As a History Department faculty member, she has lead the Public History seminar. This program has documented the history of several Little Rock cultural institutions over the years including the Arkansas Arts Center, Arkansas Symphony Orchestra and Museum of Discovery.  The Public History program has trained many of the museum professionals working in Little Rock today.  The Central High Museum, a private forerunner of the National Park Service Central High National Historic Site Visitor Center, was lead in a large part by persons associated with the UALR Public History Program.

Starting in the mid-1990s, Baldwin led the College of Arts, Humanities and Social Sciences.  In that capacity, she oversaw the visual and performing arts programming at UALR.  Under her leadership, the Departments of Art, Music, and Theatre & Dance were all revitalized.  As a part of this, she ensured that cutting-edge technology was being integrated to arts curriculum.  She also led efforts to upgrade the performance facilities.  During her tenure as Dean, the College also played leading roles in the commemoration of the 40th and 50th anniversaries of the integration of Central High School, the centennial of the Mexican Revolution, and the “Life Interrupted” exhibit which highlighted the Japanese-American internment experience in Arkansas.  She also oversaw the creation of Finale!, an event each spring which celebrates the arts in Little Rock and honors arts patrons.

With the creation of the Arkansas Studies Institute (a collaboration between UALR and Central Arkansas Library System), Baldwin took on additional duties as UALR’s supervisor on the project.

In 2014, UALR underwent a campus-wide administrative and academic reorganization.  In conjunction with that, Baldwin became Associate Provost for UALR Collections and Archives.  In that capacity she oversees the campus library system, Center for Arkansas History and Culture and the Sequoyah National Research Center.  She continues to teach in the Department of History.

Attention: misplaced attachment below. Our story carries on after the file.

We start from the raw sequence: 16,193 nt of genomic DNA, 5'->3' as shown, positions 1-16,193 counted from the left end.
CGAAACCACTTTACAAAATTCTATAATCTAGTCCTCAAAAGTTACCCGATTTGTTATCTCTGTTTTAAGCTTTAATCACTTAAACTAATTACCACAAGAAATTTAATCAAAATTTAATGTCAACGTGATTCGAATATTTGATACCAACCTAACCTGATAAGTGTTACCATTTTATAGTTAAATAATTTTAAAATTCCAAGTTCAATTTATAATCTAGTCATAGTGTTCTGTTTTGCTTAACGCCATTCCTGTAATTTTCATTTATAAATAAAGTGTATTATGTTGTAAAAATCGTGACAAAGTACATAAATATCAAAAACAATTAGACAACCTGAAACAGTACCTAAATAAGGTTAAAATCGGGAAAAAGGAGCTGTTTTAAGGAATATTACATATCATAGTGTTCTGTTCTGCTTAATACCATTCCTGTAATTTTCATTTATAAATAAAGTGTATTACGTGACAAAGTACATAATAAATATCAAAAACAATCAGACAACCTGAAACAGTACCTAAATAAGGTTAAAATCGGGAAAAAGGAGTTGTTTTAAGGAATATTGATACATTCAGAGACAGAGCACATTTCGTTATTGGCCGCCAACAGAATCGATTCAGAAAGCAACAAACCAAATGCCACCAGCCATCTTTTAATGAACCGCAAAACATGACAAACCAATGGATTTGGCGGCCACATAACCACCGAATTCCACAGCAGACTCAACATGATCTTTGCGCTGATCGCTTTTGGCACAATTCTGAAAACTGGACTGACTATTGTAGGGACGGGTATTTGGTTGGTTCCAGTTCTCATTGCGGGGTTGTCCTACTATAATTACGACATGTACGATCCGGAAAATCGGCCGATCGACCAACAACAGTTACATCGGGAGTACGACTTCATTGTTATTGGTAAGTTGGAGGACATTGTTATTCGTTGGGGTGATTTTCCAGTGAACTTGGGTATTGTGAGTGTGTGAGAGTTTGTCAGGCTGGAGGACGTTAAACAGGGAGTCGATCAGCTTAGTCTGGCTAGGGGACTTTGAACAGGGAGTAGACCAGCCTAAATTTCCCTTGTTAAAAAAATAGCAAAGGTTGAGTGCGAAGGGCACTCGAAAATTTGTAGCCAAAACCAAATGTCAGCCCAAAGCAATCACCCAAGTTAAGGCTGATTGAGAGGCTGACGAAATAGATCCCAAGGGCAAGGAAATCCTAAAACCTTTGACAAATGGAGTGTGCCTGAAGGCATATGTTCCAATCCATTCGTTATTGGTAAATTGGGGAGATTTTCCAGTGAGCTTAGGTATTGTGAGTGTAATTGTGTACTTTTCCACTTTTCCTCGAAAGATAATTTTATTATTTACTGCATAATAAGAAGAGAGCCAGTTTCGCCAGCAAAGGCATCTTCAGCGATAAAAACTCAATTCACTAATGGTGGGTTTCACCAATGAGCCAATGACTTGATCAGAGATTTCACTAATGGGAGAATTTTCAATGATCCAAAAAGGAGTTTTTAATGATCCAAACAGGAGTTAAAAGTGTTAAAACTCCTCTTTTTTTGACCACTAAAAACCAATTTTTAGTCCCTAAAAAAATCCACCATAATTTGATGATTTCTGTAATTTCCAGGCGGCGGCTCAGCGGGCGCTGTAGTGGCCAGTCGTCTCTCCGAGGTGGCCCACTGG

She is a past member of the board of the Arkansas Humanities Council and the MacArthur Military History Museum Commission.


Dr. Cal Ledbetter Collection opens at UALR Center for Arkansas History and Culture

The UALR Center for Arkansas History and Culture revealed its newest collection, donated by educator, scholar, and legislator Calvin R. Ledbetter Jr., at a reception held at the Arkansas Studies Institute Tuesday evening, April 30.

Calvin R. Ledbetter Jr.The 12-linear-foot collection covers Ledbetter’s life between 1964 and 1988. The papers document Ledbetter’s political career including the state’s legislative sessions from 1967 to 1977. A portion of the papers references his academic career at the University of Arkansas at Little Rock.

Ledbetter, 84, led an accomplished political and educational career.

In addition to the collection housed at ASI, there is an online exhibit at ualrexhibits.org/ledbetter. The digitized collection includes photographs, video clips, and a selected bibliography on articles and books written by Ledbetter.

In 1960, Ledbetter joined the faculty at Little Rock University, now the University of Arkansas at Little Rock. He has served as chair of the Department of Political Science and dean of the College of Liberal Arts, now the College of Arts, Humanities, and Social Sciences. After retiring in 1997, Ledbetter was named professor emeritus of political science.

The gift of Dr. Ledbetter is not just his collection, ever the visionary, he has an eye on the future. In addition to donating his papers for research, Ledbetter has established the Cal Ledbetter Arkansas Legislative Institute Endowment to promote a better understanding of Arkansas through the scholarly study of legislators and legislative process.

Ledbetter served for five terms in the Arkansas House of Representatives between 1967 and 1977. In the course of his political career, he served three Arkansas’ governors, Winthrop Rockefeller, Dale Bumpers, and David Pryor. CAHC holds the collections of both Rockefeller and Bumpers.

The UALR Center for Arkansas History and Culture is housed in the Arkansas Studies Institute, a partnership between UALR and the Central Arkansas Library System. For more information, go to ualr.edu/cahc.

In recognition of his contributions, the Arkansas House of Representatives passed HR1045 this session. It was sponsored by Rep. Ann V. Clemmer, a member of the UALR Political Science faculty.